AN INTEROFFICE APPROACH
The bigger the project, the more important early collaboration, along with innovative processes and tools, become. The larger designers have a decided advantage on megaprojects with tight timelines, since they can leverage their size to help meet efficiency goals. Fluor coordinated Sasol’s design through multiple offices, including three North American offices and its Global Execution Center in the Philippines, a low-cost engineering site. Having the global location, along with others in Poland and India—all wholly-owned Fluor entities—enables engineers to perform 24/7 design.
Technology is at the heart of this interoffice collaboration, as the design industry has moved beyond drawings to a shared digital design model. This reaps big benefits, as contractors in the field can view drawings from a common platform.
“If you walked into that office [in the Philippines], you couldn’t tell whether you were in Sugarland or the Philippines,” says Fluor’s Menegaz. “It operates the same. At Sasol, we set up all the systems and tools, the project design, on one common platform. Everyone is working off the same system.” Fluor uses Intergraph’s SmartPlant P&ID system for design modeling at Sasol and other projects.
Fluor’s global approach also helps it to pool resources and quickly find needed design expertise. “At the South Louisiana Methanol site, we got into a technical issue that was beyond the capabilities of the Houston office, and we could immediately bring the right people into the project and have them execute ‘side by side’ with us from a remote office,” says Matt Reisdorf, Fluor’s department manager of process engineering in Sugarland.
Advances in communications technology are an equally important contribution, says Boyd Boswell, industrial market sector leader in T. Baker Smith’s Lafayette office. Based in Houma, T. Baker Smith plans, designs, builds and operates pipeline, oil and gas exploration, and industrial projects.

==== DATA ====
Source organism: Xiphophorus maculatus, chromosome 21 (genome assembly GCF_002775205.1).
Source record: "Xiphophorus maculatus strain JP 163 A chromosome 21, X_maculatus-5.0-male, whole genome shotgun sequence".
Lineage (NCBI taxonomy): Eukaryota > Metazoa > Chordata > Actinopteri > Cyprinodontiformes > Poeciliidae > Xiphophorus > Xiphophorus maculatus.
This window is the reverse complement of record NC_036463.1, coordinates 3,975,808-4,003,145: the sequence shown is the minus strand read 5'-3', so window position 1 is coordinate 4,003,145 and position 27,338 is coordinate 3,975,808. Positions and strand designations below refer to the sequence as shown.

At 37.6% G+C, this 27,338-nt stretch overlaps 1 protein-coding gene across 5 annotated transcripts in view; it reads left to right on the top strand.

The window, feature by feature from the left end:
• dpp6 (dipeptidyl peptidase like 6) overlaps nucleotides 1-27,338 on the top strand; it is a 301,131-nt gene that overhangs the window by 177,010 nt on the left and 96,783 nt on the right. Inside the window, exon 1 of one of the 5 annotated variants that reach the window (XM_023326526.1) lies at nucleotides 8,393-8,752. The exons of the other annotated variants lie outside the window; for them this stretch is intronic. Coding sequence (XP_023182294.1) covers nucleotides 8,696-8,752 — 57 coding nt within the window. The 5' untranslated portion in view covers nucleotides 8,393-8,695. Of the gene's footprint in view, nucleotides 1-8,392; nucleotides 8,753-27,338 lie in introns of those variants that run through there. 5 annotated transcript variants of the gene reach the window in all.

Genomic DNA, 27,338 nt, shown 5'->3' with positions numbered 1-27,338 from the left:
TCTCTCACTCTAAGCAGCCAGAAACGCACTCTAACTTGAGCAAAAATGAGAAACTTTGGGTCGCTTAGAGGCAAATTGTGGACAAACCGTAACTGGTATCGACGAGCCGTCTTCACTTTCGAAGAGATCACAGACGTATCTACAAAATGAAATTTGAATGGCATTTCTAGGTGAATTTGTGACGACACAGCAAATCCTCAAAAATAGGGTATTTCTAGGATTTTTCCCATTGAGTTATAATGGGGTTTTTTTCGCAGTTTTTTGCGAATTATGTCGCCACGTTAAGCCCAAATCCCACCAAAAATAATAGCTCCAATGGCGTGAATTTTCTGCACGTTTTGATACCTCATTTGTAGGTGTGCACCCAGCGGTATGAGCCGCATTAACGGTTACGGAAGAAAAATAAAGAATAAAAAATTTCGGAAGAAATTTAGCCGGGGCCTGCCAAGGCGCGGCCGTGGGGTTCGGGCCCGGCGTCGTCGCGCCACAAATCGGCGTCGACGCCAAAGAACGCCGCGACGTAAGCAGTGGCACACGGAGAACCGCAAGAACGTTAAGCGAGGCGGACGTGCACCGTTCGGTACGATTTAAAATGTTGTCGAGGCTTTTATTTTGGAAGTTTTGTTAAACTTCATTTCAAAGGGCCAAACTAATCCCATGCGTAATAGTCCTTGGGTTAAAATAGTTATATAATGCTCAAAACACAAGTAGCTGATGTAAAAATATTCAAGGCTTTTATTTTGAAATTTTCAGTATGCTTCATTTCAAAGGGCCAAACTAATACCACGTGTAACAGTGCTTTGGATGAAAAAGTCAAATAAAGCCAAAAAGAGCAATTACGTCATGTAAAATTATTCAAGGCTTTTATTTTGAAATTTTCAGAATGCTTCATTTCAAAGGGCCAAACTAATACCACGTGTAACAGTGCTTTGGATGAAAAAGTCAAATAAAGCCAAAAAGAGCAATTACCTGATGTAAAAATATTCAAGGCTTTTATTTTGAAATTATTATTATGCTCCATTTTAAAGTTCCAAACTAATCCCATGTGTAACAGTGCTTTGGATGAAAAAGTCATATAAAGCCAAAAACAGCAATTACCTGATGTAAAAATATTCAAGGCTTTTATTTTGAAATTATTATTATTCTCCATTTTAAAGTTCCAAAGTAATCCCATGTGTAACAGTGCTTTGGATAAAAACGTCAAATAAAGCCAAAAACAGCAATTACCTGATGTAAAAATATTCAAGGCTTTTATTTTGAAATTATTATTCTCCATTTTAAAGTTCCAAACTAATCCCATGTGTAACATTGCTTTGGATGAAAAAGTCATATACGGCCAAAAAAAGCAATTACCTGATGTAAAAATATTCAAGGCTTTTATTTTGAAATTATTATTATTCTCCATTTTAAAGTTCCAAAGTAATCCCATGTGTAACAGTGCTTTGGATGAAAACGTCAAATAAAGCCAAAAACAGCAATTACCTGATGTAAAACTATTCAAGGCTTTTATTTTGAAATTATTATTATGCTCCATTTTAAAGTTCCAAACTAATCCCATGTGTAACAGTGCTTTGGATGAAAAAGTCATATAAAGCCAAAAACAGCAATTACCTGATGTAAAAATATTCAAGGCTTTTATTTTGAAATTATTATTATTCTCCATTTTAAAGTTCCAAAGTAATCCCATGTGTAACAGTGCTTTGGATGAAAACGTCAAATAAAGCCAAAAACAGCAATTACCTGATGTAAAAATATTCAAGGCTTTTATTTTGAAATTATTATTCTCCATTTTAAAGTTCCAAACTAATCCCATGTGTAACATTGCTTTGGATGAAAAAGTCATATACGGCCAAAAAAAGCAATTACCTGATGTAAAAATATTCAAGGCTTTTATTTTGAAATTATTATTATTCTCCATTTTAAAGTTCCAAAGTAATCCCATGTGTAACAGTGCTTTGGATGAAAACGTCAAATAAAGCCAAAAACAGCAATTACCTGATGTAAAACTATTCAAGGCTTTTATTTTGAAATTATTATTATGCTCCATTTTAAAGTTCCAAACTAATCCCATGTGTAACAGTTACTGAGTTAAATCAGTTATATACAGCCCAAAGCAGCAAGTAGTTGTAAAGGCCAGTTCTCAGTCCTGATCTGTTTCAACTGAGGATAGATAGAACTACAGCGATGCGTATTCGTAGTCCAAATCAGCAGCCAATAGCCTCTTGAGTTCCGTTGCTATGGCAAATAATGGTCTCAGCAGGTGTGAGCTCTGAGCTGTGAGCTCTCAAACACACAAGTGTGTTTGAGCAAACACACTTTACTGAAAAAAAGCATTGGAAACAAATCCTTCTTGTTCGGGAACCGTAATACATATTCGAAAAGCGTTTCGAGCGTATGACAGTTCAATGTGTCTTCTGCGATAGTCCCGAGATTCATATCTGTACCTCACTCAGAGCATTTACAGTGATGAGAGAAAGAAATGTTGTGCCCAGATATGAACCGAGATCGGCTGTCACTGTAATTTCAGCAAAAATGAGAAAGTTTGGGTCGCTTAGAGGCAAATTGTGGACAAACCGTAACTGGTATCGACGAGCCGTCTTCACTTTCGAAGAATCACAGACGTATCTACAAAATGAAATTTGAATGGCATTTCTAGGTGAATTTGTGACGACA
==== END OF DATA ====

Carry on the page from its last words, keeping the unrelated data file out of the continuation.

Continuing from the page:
“Just five years ago we had Skype and other services, but we still had to meet a lot in person,” Boswell adds. “Today, there are so many ways to work together and collaborate that you can have people working across offices and companies in different time zones.” Going forward, communication will be particularly important to T. Baker Smith, as it recently opened an office in Mexico.
Engineers are finding no shortage of high-tech gadgets to help them in their efficiency quest. While some tools have become commonplace—laser scanning and building information modeling (BIM), for example—others such as augmented reality and immersive mixed reality are just now making themselves known.
HGA’s Eccles says his 45-person office in Baton Rouge (the company is headquartered in Ruston) relies increasingly upon Leica laser scanning. “We scan an entire site from different perspectives to generate a 360-degree point cloud,” Eccles says. “We then have programs that create a model using that information, then superimpose new equipment onto the model. We can look at where everything is located relative to the existing environment.”
The software renders the surroundings in a 3-D model that can be rotated and tilted in any direction, enabling a virtual walk-through of the site. Human error is virtually eliminated as a result. “If you went out there and did it by hand you would have to measure all your tie-in points and locate them all in space by hand measurements. Whereas if you scan the area and everything around it, you have significantly more information in much less time. We can go out there and scan a tremendous area in half a day.”
Laser scanning is a big asset for Cajun as well, Mayeux says. “It just saves an incredible amount of time,” he agrees. “What used to take weeks on end, trying to determine what’s on site, can be taken care of in a day with a 3-D scanner.” The technology enables Cajun to work in the model and more efficiently develop advanced work packages, thereby marrying the construction sequence with engineering deliverables.